"Our caliber of baseball isn't as great as some of the Southern Maryland or Carolina teams," said James Bethea, coordinator for Boys Club No. 6. "The league is weak but competitive."

The Department of Recreation League, which last year had about 2,300 participants, has had a slight decline in teams and players over the last 15 years. The sharpest decline has been in the 16- to 18-year-old age group. Last year there were 13 teams in this bracket, compared to as many as 28 teams in the mid-1960s.

Currently, the Department of Recreation League is divided into four districts. Each comprises two wards with leagues for boys ages 12 and under (79 teams); 13 to 15 (39 teams), and 16 to 18 (13 teams). This season, the department is attempting to reinstate the Pee Wee League for boys 10 and under.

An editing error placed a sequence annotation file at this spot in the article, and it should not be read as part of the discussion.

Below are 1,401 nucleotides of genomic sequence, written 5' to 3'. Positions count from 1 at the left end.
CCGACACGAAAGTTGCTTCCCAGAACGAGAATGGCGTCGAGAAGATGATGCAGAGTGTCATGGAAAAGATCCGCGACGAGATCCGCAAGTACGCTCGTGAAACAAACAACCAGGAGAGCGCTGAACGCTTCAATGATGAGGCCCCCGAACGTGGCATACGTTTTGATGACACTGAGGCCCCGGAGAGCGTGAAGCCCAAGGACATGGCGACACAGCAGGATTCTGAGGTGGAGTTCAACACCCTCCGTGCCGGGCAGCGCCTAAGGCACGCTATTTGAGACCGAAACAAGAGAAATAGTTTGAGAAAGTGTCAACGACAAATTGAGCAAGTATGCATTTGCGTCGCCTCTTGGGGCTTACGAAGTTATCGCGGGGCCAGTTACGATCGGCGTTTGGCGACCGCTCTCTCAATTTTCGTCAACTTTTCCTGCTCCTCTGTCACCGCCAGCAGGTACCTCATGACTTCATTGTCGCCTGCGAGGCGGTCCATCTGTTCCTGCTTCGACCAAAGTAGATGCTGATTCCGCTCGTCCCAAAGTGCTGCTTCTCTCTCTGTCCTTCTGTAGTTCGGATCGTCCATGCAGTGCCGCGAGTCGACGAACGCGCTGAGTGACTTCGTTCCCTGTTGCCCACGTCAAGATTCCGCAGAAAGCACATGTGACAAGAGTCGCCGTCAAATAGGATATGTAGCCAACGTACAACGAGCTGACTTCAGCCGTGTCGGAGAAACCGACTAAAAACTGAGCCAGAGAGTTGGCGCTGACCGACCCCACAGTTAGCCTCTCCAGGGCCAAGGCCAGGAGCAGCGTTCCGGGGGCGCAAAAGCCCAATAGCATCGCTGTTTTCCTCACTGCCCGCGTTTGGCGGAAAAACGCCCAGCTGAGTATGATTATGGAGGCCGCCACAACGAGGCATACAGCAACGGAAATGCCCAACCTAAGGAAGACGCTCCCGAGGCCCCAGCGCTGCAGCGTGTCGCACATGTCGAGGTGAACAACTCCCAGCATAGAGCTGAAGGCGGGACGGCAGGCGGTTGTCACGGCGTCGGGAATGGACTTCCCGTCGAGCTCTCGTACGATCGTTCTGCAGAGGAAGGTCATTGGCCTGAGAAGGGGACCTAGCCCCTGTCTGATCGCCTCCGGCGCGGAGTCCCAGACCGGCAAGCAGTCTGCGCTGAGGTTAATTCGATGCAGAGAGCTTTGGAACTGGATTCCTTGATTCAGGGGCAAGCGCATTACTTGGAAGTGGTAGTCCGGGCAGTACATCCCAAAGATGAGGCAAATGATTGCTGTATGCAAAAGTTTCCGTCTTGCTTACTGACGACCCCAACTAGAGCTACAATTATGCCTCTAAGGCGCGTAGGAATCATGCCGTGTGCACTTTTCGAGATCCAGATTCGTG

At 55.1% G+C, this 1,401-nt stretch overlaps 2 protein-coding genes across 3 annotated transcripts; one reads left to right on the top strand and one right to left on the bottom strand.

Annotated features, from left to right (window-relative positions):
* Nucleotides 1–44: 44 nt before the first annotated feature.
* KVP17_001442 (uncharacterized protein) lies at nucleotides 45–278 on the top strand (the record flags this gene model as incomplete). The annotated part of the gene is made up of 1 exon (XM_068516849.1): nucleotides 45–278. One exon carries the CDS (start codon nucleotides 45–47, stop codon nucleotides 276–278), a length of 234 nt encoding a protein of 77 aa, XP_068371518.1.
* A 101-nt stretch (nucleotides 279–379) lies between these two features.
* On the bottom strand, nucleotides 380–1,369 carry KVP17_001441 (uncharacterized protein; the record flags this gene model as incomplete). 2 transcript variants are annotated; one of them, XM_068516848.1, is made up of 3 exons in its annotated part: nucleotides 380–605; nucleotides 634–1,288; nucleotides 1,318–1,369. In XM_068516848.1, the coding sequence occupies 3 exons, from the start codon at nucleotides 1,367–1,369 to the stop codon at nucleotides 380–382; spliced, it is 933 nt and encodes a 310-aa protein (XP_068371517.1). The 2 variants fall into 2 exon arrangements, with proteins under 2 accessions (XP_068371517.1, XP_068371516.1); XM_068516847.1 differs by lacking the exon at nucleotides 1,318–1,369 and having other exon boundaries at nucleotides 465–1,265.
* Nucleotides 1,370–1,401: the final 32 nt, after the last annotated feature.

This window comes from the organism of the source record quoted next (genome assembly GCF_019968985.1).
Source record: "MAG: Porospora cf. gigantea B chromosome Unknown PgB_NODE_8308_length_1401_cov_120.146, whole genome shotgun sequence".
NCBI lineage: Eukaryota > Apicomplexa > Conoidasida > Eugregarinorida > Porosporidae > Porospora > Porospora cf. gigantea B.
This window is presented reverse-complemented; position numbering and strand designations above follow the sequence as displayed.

"The absence of a professional team has a lot to do with the attitude people have in this city toward youth baseball," said Walter Brooks, District 4 manager. "I don't think basketball has created all the problems for baseball that some people think it has. It's more a matter of young baseball players not having a professional team they can relate to."

"Baseball is at its lowest level of participation ever," said Yates McCorkle, Ward 1 manager. "The decline started when we lost the Senators. When they were here, kids could go out and see, breathe and touch baseball at old Griffith Stadium. Now, it's a totally different atmosphere.

"Society is almost dictating what sports some people should play. Years ago, you'd put in a dirt field and the kids would play baseball. Now, you put asphalt down and up goes the basket."